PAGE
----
In this context, the Treasury welcomes the recent public discussions around how to improve educational outcomes. Other areas we see as priorities include:
· Strengthening our international connections – so that New Zealand businesses have better access to emerging markets;
· Encouraging companies to invest in productivity improvements. For example there are some signs of a lift in productivity in the construction sector that could make a real difference to how we manage the economic cycle if they can be sustained; and
· Pursuing productivity gains in the public sector.
To make headway in some of these areas we’ll need to address some complex and persistent challenges. That will require innovation, and within reason, we can afford to take some educated risks. We just have to be measured, and invest wisely, with an eye on the long-term. We might be a rock star, but we don’t want to be a one-hit wonder.
Our economy is doing well but it needs to keep doing well and reckless spending and a reversal of the policies which have contributed to growth will put it all at risk.
The only way we can afford the first world services and infrastructure to which most aspire is to keep with low tax, low spending policies which reduce the burden of government and encourage growth.
Opposition parties have fought every policy National has introduced which have got us through the recession and growing again.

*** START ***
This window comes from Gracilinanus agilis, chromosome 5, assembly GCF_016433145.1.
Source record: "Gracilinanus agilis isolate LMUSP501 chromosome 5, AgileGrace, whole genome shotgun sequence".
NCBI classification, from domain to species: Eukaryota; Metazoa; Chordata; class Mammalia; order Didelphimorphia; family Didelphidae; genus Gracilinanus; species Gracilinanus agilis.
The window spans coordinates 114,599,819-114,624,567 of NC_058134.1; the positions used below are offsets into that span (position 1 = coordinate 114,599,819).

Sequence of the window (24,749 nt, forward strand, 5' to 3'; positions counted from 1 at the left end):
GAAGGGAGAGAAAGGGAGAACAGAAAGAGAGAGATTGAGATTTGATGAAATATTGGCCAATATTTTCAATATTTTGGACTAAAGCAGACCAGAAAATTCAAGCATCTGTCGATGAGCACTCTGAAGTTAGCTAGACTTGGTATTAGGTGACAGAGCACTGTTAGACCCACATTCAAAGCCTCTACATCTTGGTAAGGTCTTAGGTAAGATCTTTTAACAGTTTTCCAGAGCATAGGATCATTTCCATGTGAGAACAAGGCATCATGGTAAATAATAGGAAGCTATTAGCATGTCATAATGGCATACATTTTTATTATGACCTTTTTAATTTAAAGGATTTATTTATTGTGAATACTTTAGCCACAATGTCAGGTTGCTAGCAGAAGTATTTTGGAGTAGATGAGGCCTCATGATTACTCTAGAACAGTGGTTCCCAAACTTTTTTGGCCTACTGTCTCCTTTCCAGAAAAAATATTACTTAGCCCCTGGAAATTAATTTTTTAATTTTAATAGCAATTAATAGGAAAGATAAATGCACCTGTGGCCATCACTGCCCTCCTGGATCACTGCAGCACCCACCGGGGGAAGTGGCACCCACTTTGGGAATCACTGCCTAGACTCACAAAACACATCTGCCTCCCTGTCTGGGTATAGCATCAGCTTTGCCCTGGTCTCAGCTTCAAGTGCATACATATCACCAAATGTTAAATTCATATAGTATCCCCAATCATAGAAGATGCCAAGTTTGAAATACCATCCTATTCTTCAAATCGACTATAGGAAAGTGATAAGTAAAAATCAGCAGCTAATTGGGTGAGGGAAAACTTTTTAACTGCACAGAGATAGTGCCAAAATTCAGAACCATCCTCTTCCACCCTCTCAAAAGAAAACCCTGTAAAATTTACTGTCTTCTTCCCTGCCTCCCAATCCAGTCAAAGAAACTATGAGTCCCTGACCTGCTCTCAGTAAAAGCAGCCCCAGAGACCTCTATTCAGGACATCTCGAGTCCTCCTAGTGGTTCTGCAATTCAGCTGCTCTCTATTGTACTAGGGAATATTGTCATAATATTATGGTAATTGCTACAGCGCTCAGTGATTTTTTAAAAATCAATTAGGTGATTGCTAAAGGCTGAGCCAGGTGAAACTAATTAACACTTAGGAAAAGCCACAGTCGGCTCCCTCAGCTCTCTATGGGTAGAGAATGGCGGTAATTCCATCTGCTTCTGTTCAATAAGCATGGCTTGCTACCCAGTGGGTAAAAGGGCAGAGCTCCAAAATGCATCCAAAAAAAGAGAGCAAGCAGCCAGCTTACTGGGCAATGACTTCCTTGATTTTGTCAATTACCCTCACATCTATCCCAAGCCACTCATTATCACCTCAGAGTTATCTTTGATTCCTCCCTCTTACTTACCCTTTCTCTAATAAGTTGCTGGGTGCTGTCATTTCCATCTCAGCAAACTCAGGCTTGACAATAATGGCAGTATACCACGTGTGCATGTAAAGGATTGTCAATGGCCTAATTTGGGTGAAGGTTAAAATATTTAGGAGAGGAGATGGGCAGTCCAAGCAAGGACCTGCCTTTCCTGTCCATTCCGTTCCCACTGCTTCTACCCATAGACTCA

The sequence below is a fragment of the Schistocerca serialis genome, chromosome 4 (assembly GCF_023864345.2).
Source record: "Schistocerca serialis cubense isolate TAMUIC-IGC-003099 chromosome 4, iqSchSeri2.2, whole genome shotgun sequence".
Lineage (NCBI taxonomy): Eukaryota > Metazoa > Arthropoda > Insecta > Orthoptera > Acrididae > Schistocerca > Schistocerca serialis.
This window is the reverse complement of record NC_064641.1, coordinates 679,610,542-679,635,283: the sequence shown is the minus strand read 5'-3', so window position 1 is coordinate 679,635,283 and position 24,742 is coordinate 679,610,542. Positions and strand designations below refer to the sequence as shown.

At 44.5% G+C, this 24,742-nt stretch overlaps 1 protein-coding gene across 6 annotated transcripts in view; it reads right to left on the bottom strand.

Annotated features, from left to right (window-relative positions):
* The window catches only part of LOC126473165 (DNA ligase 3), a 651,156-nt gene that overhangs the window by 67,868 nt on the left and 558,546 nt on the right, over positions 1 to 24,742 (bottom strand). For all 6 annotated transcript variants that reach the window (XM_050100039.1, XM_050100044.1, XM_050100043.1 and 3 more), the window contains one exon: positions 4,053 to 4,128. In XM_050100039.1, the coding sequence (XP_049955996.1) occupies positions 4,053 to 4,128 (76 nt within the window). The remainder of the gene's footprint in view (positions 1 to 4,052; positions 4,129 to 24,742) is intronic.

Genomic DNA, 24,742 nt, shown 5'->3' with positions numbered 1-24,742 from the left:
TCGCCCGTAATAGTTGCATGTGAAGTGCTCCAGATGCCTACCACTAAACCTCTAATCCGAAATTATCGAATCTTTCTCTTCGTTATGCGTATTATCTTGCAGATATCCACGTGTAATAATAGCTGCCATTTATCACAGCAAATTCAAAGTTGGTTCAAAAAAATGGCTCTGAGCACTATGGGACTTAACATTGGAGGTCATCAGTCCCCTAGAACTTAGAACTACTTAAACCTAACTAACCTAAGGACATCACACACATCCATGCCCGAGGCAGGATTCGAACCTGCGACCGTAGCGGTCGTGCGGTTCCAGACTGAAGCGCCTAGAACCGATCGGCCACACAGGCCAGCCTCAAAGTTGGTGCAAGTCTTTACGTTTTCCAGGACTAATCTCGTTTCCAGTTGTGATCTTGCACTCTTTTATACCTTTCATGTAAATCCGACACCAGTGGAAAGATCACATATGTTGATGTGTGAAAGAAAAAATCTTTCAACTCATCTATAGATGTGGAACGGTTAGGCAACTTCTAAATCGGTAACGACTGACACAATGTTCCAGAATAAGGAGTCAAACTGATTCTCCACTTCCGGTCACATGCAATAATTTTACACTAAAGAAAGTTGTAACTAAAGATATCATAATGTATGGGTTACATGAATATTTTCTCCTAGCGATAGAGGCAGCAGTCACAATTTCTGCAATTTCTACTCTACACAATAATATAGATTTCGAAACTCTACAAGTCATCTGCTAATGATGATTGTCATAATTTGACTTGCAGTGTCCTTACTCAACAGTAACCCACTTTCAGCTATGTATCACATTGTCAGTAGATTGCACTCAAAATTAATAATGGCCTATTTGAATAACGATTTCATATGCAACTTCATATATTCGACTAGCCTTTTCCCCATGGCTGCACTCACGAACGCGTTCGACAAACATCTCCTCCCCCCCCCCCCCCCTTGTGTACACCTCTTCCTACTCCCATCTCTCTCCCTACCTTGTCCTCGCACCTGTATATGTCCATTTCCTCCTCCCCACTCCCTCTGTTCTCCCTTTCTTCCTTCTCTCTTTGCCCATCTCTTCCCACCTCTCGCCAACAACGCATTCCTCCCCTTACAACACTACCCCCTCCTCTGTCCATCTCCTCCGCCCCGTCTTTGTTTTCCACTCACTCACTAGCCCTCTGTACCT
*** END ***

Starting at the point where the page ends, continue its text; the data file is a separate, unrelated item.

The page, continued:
And policies announced so far by the Labour and Green parties show that a government led by them would do the opposite of what is needed – they’d increase taxes, spending and the burden of government and hamper growth.
1677 Johann Ludwig Bach, German composer, was born (d. 1731).
1789 George Washington was unanimously elected as the first President of the United States by the U.S. Electoral College.
1792 George Washington was unanimously elected to a second term as President of the United States by the U.S. Electoral College.
1794 The French legislature abolished slavery throughout all territories of the French Republic.
1859 The Codex Sinaiticus was discovered in Egypt.
1902 Charles Lindbergh, American pilot, was born (d. 1974).
1905 Hylda Baker, English comedy actress, was born (d. 1986).
1913 Rosa Parks, American civil rights activist was, born (d. 2005).
1915 – Ray Evans, American songwriter with Jay Livingston, was born.
1915 – Norman Wisdom, English actor and comedian, was born (d. 2007).
1921 – Betty Friedan, American feminist, was born (d. 2006).